Jasper Forrester came for the last hour of the workshop to talk about her experience developing a farm food safety plan for GreenMan Farm, which is included in the farm food safety workbook. She passed around a copy of her farm map and then went into detail about the standard operating practices she developed for every aspect of her operation.

She said her farm map is an invaluable planning tool for tracking crop rotations, and she recommended growers consider using the online garden planner from Territorial Seed Company:

Regarding soil testing, Jasper said you can get free tests from the King Conservation Service For a more in-depth analysis, she relies on soil tests from Peaceful Valley Farm Supply:

Jasper provided other practical tips, including a recommendation for a food grade sanitizer called “Star San” from Five Star Chemical Company:

Jasper said that everything she grows is sold directly to people on the Island, so she has a close, personal relationship with her customers. She added that to her providing safe food is not just an agreement, it’s a covenant. She is serving a higher cause, Jasper said, and in that context farm food safety requirements are not burdensome.

The Food Safety 101 workshop was intended as a brief introduction to the broad topic of farm food safety. Below are a few questions that came up during the session that would be good to answer in future trainings:

How common is pathogen contamination in livestock and wildlife?
How should we protect children from germs carried by livestock?
Are there organic sanitizers for cleaning hands, surfaces and fresh produce?
What are the best water testing labs?
In his introduction, Mark Musick noted that one of challenges small farmers face in relating to the USDA’s food safety programs is that much of the language is foreign to them. Below is a list of food safety terms discussed in the workshop:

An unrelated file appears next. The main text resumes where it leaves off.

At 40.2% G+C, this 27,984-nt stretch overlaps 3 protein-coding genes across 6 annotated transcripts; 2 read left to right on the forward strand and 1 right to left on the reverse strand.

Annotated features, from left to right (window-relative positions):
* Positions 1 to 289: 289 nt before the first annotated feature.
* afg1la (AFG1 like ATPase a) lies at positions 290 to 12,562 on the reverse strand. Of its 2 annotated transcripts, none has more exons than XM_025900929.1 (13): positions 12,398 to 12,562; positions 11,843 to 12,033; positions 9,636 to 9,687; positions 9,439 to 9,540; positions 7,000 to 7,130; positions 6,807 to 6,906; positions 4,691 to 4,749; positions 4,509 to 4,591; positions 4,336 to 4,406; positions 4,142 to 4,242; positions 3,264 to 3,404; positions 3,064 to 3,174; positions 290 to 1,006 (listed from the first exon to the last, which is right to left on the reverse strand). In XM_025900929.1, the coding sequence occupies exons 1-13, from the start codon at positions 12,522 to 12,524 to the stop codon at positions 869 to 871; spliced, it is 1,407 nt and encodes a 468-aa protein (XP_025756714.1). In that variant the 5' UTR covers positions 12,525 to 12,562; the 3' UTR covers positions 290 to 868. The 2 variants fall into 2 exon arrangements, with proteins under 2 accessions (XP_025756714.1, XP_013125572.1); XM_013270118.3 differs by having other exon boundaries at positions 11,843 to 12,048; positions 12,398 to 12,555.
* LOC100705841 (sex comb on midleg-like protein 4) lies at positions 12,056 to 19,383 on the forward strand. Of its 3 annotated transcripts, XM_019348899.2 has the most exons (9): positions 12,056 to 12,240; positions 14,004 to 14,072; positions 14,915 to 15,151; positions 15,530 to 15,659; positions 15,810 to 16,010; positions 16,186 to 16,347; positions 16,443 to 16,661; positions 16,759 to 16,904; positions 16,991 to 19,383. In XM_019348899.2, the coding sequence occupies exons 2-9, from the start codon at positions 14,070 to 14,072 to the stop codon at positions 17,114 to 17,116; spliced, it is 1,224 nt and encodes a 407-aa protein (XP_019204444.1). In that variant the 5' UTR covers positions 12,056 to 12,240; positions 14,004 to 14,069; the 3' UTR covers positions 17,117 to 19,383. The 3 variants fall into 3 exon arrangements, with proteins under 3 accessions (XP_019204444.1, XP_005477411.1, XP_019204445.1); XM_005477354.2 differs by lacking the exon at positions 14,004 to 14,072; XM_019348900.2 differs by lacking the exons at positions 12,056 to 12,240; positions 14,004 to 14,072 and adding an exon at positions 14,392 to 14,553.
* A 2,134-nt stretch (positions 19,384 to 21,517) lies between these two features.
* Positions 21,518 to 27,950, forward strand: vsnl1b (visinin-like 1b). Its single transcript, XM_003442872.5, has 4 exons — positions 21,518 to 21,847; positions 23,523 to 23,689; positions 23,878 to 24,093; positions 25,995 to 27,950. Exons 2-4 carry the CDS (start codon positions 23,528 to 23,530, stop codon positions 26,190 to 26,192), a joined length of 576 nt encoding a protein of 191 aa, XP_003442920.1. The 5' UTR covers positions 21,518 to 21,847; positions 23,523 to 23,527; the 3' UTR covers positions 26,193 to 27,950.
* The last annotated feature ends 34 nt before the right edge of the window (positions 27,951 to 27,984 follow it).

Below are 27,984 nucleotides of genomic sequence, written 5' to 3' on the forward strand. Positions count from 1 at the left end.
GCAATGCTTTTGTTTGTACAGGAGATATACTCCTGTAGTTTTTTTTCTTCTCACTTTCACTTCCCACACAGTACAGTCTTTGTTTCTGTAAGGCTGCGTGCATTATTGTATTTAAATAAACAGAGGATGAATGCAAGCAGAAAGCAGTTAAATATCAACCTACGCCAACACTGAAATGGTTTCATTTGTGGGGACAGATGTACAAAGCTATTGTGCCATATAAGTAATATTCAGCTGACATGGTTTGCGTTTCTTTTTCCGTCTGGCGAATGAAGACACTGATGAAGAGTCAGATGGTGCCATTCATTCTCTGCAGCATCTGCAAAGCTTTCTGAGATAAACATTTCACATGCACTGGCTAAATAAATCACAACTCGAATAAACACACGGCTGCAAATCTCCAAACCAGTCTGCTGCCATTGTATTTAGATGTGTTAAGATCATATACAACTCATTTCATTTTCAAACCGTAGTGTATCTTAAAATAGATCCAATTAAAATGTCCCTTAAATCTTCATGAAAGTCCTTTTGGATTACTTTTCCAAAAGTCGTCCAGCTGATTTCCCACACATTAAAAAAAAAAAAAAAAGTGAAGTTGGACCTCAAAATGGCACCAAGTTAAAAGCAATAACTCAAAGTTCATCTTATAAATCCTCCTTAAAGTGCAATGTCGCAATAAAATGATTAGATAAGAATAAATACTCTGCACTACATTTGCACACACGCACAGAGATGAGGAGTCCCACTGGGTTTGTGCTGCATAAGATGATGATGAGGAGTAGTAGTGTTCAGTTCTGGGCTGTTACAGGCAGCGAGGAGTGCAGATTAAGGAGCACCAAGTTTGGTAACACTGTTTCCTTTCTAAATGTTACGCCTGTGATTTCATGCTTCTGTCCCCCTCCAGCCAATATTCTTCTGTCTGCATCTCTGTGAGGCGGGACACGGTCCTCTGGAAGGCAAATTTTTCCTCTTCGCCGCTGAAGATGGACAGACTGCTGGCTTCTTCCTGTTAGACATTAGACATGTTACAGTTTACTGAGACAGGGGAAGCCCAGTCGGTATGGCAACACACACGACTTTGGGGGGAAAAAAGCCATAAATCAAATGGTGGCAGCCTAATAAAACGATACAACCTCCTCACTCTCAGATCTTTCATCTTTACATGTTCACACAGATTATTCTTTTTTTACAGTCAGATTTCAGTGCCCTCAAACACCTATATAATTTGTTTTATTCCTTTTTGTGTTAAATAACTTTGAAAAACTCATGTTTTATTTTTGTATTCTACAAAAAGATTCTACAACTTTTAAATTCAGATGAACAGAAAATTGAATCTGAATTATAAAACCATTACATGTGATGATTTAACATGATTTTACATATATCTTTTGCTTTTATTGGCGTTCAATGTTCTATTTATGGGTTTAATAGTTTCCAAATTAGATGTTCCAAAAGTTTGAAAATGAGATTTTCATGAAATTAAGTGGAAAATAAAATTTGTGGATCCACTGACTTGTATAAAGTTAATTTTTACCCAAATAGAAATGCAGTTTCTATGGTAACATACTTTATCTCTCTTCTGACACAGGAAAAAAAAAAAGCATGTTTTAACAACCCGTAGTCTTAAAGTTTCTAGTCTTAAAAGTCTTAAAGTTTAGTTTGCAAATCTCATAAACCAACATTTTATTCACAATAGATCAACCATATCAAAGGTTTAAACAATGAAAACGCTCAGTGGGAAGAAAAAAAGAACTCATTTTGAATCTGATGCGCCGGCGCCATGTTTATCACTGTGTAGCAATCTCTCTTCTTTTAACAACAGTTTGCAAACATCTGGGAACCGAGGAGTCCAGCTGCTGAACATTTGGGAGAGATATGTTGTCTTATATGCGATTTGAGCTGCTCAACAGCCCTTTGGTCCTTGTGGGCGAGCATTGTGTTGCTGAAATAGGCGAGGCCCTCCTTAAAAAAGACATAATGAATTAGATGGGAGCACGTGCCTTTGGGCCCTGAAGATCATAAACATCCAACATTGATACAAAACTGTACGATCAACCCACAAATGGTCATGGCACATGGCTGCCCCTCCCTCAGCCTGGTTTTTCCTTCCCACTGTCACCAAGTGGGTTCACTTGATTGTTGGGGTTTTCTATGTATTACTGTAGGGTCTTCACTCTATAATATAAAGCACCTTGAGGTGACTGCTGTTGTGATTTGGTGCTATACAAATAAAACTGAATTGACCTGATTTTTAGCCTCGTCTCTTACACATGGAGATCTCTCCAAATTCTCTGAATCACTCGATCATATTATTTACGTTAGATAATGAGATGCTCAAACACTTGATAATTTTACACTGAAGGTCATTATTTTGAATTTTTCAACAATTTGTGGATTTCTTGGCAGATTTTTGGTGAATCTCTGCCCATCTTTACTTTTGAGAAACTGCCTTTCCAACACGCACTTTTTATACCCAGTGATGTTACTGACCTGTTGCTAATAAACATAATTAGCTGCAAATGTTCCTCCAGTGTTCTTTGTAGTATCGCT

Measures taken to keep diseases out of populations, herds, or groups of animals where they do not currently exist or to limit the spread of disease within the herd. A successful bio-security plan must address isolation of new animals brought to the farm, isolation of sick animals, regulation of the movement of people, animals, and equipment, and procedures for cleaning and disinfecting facilities.

An integrated approach to conserving wildlife and other natural resources while simultaneously minimizing microbiological hazards to food crops.

The transfer of harmful bacteria from one food to another. Harmful bacteria can not only be transferred from food to food, but also from hands to food.

Good Agricultural Practices (GAPs)
Guidelines for vegetable growers and handlers to minimize the risk of pathogens getting to consumers via produce or other raw materials. GAPs recommend we be aware of potential contaminations (microbial, chemical and physical hazards) and manage operations as to minimize potential risks.

HACCP (Hazard Analysis Critical Control Point)
Food safety principles used in processing facilities with a systematic approach to the identification, evaluation, and control of food safety hazards.

Hemolytic uremic Syndrome (HUS)
A severe, life-threatening disease caused by E. coli O157 characterized by red blood-cell destruction, kidney failure, and neurological complications, such as seizures and strokes. Most HUS cases are children under 5 years old, although the feeble elderly may also be at risk.

Keystone Habit
A pattern that has the power to start a chain reaction, changing other habits as it moves through an organization. Charles Duhigg, “The Power of Habit.”

Potable Water
Clean water that is safe to drink.

Risk Assessment
Identify potential threats to food, animals or humans.

Standard Operating Procedures (SOPs)
Detailed, written action plans with specific instructions on how to monitor and document a GAPs food safety program. SOPs include directions, which documentation and checklists to use, personnel training, and what materials need to be posted.